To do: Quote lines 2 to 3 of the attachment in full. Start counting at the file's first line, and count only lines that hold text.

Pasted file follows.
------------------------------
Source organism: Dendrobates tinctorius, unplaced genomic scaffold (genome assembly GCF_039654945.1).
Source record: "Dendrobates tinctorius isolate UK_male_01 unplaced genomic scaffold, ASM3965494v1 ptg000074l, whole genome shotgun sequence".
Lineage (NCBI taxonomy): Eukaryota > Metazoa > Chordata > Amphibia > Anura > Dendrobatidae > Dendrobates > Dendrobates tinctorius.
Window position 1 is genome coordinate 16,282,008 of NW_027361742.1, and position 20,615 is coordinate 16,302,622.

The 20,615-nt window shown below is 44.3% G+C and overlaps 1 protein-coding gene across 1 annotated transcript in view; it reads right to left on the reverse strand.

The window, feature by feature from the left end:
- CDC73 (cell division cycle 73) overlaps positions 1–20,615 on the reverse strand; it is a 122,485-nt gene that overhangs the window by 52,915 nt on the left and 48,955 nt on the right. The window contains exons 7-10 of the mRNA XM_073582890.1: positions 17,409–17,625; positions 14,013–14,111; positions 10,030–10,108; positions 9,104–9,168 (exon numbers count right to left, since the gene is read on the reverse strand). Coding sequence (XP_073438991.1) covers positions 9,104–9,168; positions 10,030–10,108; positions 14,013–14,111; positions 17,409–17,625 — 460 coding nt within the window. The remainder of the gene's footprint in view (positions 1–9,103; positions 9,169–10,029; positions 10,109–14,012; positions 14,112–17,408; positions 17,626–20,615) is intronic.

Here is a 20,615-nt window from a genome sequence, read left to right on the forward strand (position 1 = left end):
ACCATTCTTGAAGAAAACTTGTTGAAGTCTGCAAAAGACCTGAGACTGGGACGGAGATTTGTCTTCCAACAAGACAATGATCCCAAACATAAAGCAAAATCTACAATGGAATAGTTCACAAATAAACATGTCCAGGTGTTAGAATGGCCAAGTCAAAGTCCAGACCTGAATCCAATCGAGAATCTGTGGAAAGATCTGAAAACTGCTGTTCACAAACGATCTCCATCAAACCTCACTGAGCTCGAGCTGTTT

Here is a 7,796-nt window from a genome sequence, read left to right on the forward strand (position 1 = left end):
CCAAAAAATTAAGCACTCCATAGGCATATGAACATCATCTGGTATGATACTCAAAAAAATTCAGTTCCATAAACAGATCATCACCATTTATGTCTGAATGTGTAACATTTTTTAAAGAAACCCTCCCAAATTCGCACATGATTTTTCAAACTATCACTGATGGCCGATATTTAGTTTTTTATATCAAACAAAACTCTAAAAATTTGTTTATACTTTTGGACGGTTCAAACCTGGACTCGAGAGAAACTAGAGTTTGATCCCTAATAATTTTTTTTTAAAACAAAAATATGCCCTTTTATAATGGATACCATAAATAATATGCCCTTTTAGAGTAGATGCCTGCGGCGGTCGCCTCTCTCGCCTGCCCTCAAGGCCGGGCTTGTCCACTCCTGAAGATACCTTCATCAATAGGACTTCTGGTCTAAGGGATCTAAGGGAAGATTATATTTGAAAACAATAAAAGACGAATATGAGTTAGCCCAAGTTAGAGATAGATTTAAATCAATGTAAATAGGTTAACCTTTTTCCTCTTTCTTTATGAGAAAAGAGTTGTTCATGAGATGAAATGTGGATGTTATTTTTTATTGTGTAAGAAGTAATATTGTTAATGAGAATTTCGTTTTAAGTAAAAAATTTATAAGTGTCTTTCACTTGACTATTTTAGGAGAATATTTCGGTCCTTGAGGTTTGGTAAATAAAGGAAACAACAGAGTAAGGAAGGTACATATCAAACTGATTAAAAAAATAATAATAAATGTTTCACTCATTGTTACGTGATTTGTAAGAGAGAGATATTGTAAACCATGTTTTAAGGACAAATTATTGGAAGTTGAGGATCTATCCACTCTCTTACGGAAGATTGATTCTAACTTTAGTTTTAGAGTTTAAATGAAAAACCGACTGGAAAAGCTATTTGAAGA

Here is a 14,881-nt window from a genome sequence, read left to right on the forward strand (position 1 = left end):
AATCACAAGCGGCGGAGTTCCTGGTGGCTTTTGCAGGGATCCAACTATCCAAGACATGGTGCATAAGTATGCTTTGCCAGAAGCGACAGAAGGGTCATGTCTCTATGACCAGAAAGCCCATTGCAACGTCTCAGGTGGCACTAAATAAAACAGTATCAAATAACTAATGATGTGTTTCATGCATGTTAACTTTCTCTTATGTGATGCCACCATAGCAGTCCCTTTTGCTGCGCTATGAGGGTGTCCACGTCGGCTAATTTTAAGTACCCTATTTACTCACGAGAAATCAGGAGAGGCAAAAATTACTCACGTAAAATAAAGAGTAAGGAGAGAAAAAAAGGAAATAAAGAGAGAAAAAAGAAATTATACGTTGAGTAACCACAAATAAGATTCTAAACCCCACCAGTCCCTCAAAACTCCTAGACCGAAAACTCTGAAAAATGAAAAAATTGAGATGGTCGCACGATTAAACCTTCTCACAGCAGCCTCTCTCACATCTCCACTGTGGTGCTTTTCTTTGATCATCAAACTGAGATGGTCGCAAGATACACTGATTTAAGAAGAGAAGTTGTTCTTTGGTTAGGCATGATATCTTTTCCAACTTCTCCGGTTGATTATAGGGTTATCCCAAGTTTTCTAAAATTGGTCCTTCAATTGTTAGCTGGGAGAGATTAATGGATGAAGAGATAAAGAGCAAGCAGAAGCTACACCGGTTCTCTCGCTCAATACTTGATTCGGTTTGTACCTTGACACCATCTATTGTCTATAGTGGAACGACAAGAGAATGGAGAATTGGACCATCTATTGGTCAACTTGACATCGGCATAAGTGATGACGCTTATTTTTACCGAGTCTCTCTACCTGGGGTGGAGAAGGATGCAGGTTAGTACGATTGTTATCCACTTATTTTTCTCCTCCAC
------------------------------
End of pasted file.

Source record: "Dendrobates tinctorius isolate UK_male_01 unplaced genomic scaffold, ASM3965494v1 ptg000074l, whole genome shotgun sequence".
Lineage (NCBI taxonomy): Eukaryota > Metazoa > Chordata > Amphibia > Anura > Dendrobatidae > Dendrobates > Dendrobates tinctorius.